pee picThere is lots of noise out there about proper hydration for optimum health. There are diet plans that call for extraordinary amounts of water consumption (1 gallon or more daily!), and it seems like the common advice is to simply “drink more water.” There’s the rule of thumb which says to drink half your body weight in oz of water daily. So a 175 lb person like me should have 87.5 oz of water a day – or an 8 oz glass of water 11 times.

But what if I exercise? What if I eat lots of fruits & veggies? What if I sit outside in the hot sun and read all day? To me, these are all variables that make the rule of thumb unreliable. Additionally, while it is rare to drink too much water, it’s not good for your kidneys to over hydrate. So what should you do?

In my opinion, you should mind your pee. That’s right. The color of your urine tells you if you are properly hydrated regardless of how much water you drank. The lighter the color, the better your hydration – generally. If your pee is clear to ‘diluted lemonade’ then you are good. Brighter yellow to apple juice means trouble.

Personal Tips & Observations:

-Sleeping dehydrates you. I have a big drink first thing in the morning (20 oz at least) to relieve dehydration, start my digestive system before breakfast, help me feel more full before I eat, and wake me up. I think this is a good habit.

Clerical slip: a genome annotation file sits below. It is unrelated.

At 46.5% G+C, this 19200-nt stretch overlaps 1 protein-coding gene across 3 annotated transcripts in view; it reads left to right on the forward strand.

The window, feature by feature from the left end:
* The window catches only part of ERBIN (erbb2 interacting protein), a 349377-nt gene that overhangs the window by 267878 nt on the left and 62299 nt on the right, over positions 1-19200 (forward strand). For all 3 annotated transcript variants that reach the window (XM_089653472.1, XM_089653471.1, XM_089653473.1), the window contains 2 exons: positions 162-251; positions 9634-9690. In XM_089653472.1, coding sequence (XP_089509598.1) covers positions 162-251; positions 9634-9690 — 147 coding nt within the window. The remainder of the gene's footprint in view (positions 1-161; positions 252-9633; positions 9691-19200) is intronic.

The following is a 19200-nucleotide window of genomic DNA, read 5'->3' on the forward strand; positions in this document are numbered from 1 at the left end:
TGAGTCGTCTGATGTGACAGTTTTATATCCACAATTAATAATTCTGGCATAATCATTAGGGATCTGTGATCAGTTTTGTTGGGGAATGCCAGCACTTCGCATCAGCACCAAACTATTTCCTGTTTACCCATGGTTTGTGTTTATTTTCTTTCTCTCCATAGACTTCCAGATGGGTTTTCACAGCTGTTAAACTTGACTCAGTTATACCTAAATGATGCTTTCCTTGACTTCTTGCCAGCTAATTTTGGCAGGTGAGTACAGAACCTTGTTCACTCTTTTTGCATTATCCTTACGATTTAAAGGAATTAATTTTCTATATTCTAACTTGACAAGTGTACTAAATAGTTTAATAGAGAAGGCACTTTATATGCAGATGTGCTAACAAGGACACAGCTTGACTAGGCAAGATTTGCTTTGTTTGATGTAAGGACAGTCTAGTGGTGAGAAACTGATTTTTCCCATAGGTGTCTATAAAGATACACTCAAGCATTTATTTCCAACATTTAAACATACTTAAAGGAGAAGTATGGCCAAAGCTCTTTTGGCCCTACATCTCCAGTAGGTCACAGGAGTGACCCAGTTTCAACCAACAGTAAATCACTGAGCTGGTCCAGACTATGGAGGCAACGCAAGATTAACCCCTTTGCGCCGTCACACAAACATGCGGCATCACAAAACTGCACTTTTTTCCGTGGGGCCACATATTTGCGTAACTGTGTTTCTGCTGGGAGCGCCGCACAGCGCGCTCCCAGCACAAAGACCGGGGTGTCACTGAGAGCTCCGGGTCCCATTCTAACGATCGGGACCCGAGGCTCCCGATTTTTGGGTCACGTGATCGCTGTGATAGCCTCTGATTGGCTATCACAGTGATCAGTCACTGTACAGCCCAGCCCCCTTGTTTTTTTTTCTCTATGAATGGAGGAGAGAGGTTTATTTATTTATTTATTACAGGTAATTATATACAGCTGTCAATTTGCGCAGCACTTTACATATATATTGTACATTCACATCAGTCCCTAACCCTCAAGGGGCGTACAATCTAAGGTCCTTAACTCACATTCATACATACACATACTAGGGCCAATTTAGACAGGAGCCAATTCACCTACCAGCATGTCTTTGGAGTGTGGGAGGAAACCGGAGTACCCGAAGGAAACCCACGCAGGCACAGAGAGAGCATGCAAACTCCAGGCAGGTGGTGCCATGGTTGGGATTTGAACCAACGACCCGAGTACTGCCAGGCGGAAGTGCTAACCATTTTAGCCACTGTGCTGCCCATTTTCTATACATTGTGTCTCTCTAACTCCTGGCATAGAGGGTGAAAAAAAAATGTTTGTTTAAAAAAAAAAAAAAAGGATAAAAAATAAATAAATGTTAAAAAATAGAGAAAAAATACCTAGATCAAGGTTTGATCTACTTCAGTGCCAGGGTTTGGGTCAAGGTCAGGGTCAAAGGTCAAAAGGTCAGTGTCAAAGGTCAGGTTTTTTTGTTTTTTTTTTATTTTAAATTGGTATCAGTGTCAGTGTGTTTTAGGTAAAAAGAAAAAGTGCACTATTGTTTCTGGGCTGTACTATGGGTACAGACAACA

-Drinking a big glass of water before every meal will help you to eat less because you will feel more full.

-Have a water bottle with you at your desk or work place all day. Drink from it often.

-Certain medications or vitamins will discolor your pee for a few hours, so don’t freak out about that.

-Have a headache or feeling ‘hangry’ (aka: hungry/ irritable/ angry)? Drink a big glass of water first. Give it 10 minutes to see if it makes you feel better. Many times it will. This is your body telling you that you are dehydrated.

-Please do not replace water with soda, sports drinks, coffee, alcohol, juice, milk, etc. Your body needs water. While some juice, milk, wine and plain coffee may have some health benefits, MOST are filled with artificial and chemical ingredients that do more harm than good.

This has been a public service announcement from Team Quadzilla. Adequate hydration leads to increased awesomeness. Have a beautiful day!

Fitness, Nutrition, Shop